Campus & Community

This month in Harvard history

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Oct. 15, 1945 — Pulitzer Prize-winning History Professor Paul Herman Buck, PhD ’35, becomes Harvard’s first Provost. Under the terms of the statutory amendment approved on this day by the Board of Overseers, the Provost is also, ex officio, Dean of the Faculty of Arts and Sciences (the position Buck has held since 1942).

October 1946 — In response to the postwar surge of married veterans, the University Nursery School opens new expanded quarters on Kirkland Pl. (off Kirkland St.). Consisting of two Quonset huts linked by a half Quonset, the H-shaped facility handles 90 children daily. Winnifred A. Lydon, six trained women college graduates, and a pediatrician look after the youngsters.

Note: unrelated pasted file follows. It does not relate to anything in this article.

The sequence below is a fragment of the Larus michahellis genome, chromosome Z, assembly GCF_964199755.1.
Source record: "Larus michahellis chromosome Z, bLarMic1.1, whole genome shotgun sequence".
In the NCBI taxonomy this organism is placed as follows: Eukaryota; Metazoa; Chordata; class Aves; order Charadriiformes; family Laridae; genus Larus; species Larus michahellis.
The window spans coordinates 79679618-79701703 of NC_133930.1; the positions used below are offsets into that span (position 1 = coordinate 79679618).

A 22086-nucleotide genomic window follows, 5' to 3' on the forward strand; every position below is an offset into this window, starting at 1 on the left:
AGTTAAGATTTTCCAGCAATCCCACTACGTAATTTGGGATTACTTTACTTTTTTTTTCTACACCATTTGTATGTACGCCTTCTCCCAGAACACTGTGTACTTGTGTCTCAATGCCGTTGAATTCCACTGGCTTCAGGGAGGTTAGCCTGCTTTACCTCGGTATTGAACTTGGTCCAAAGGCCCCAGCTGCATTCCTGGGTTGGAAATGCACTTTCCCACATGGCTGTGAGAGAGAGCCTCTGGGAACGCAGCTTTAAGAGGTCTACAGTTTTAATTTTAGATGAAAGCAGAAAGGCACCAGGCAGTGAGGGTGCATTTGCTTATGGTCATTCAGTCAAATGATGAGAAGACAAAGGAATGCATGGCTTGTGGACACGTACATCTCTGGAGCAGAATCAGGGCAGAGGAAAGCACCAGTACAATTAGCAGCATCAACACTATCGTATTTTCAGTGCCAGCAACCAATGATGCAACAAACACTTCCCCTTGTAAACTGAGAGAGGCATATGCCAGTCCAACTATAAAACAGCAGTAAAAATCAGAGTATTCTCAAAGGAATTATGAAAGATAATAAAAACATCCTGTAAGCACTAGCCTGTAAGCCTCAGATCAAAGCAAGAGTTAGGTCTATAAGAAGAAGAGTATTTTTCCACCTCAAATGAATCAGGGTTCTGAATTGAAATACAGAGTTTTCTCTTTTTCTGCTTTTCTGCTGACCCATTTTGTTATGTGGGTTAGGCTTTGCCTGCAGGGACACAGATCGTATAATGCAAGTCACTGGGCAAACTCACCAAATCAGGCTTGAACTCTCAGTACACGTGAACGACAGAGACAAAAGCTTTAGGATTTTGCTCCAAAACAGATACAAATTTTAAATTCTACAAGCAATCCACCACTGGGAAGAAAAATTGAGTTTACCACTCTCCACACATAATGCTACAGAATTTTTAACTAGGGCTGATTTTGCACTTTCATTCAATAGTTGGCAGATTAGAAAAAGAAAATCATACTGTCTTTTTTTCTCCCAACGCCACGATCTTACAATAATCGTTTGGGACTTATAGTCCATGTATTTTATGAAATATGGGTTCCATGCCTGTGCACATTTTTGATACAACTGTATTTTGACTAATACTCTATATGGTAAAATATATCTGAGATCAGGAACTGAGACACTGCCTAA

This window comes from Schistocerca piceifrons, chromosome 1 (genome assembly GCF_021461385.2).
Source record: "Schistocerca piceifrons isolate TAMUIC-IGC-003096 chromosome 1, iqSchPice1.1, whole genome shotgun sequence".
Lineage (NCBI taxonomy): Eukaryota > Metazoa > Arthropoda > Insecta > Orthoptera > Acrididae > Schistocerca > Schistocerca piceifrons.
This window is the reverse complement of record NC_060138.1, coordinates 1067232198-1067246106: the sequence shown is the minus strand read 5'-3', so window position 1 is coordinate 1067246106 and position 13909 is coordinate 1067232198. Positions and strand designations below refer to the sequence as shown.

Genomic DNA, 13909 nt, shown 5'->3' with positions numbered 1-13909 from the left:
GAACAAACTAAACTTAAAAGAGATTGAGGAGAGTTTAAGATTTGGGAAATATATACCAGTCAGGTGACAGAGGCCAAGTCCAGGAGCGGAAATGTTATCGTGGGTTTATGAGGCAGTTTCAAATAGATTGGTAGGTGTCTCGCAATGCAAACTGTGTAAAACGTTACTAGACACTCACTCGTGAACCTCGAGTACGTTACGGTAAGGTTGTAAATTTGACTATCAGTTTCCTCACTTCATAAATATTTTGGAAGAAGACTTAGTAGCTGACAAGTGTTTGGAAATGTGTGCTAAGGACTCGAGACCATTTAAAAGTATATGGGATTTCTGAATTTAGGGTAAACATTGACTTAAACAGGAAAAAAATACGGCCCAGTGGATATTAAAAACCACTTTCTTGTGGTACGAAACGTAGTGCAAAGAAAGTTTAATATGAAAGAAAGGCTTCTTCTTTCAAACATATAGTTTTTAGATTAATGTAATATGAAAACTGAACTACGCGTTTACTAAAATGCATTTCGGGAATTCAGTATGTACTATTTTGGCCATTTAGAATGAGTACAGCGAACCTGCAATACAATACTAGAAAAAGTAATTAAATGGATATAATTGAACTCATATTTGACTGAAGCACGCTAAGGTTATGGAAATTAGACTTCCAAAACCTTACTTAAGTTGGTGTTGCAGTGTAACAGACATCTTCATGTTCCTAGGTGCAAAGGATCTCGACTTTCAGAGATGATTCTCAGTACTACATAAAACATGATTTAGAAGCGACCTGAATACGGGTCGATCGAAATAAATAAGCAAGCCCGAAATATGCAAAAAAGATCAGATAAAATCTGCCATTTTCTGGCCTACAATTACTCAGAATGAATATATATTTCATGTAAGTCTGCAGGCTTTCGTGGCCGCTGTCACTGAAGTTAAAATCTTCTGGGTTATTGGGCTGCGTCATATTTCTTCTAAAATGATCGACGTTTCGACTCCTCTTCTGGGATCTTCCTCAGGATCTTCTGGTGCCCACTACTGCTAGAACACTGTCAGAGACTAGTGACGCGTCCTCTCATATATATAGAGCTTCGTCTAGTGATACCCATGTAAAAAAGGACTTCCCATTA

October 1947 — The Law School Association becomes the first alumni group to take decisive action toward creating a war memorial by launching a $100,000 drive to create a Treasure Room in Langdell Hall to preserve and exhibit the School’s celebrated collection of manuscripts and rare books on legal history. An illustrated brochure formally announces the project.

Slated for the north end of the reading-room floor, the Treasure Room will be air-conditioned and dust-free. Doorways of its memorial entrance area will contain the names of the 193 Law graduates who died in World Wars I and II.

Oct. 12, 1947 — The University News Office (Weld Hall) issues a widely used press release describing the various means by which Harvard students had worked their way through college during the past year, as revealed by the Harvard Student Employment Office. Among the College-based jobs: counting stars, feeding laboratory rats, filing photographic plates, and prying mud from fossils.